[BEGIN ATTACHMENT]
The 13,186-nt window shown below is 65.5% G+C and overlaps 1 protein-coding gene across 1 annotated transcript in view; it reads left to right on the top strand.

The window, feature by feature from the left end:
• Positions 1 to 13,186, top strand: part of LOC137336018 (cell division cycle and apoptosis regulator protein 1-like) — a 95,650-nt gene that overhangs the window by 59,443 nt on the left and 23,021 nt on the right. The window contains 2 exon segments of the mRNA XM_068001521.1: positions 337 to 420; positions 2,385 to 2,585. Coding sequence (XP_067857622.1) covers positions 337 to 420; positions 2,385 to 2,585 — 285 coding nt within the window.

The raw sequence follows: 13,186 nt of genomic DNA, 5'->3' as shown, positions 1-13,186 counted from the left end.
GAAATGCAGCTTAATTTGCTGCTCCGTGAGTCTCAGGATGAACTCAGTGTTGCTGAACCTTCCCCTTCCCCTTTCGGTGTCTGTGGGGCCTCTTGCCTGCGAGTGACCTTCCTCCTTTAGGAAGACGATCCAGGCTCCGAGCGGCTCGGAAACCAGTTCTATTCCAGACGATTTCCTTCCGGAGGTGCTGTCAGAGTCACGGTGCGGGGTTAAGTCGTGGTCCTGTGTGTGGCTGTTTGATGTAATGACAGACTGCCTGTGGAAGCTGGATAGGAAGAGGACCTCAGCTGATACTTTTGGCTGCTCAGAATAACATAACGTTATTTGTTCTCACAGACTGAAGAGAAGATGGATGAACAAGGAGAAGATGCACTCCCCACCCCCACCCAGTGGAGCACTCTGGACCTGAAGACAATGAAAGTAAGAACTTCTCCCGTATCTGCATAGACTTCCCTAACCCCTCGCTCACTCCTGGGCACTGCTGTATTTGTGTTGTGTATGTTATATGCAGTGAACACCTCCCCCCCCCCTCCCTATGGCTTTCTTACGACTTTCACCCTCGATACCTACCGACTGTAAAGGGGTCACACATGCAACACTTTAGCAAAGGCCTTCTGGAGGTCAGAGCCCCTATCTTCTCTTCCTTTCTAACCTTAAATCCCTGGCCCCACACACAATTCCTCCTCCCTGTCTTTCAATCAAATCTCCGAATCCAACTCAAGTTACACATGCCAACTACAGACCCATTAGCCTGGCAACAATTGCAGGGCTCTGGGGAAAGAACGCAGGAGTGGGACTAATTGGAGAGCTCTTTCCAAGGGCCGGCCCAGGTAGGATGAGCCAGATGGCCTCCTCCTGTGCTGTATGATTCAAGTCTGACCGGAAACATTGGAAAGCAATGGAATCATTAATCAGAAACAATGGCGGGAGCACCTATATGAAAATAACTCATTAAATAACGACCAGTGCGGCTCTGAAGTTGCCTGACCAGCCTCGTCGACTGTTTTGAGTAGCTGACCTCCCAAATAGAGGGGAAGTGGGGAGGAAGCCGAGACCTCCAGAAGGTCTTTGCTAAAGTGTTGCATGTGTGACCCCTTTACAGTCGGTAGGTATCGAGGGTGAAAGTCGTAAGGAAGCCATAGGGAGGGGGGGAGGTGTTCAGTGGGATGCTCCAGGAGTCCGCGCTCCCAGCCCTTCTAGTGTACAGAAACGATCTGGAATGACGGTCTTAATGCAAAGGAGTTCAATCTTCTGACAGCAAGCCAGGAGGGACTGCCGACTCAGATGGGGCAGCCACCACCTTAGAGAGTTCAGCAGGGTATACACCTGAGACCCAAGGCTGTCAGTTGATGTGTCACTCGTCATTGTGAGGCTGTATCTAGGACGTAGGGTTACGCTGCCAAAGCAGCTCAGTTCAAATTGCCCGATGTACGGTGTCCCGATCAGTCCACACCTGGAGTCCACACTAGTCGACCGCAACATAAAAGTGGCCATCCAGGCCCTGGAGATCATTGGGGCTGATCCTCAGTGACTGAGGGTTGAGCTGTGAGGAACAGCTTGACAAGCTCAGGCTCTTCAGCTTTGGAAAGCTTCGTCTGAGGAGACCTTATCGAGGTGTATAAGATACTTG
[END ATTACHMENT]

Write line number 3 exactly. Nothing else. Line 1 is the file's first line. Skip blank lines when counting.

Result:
• Positions 1 to 13,186, top strand: part of LOC137336018 (cell division cycle and apoptosis regulator protein 1-like) — a 95,650-nt gene that overhangs the window by 59,443 nt on the left and 23,021 nt on the right. The window contains 2 exon segments of the mRNA XM_068001521.1: positions 337 to 420; positions 2,385 to 2,585. Coding sequence (XP_067857622.1) covers positions 337 to 420; positions 2,385 to 2,585 — 285 coding nt within the window.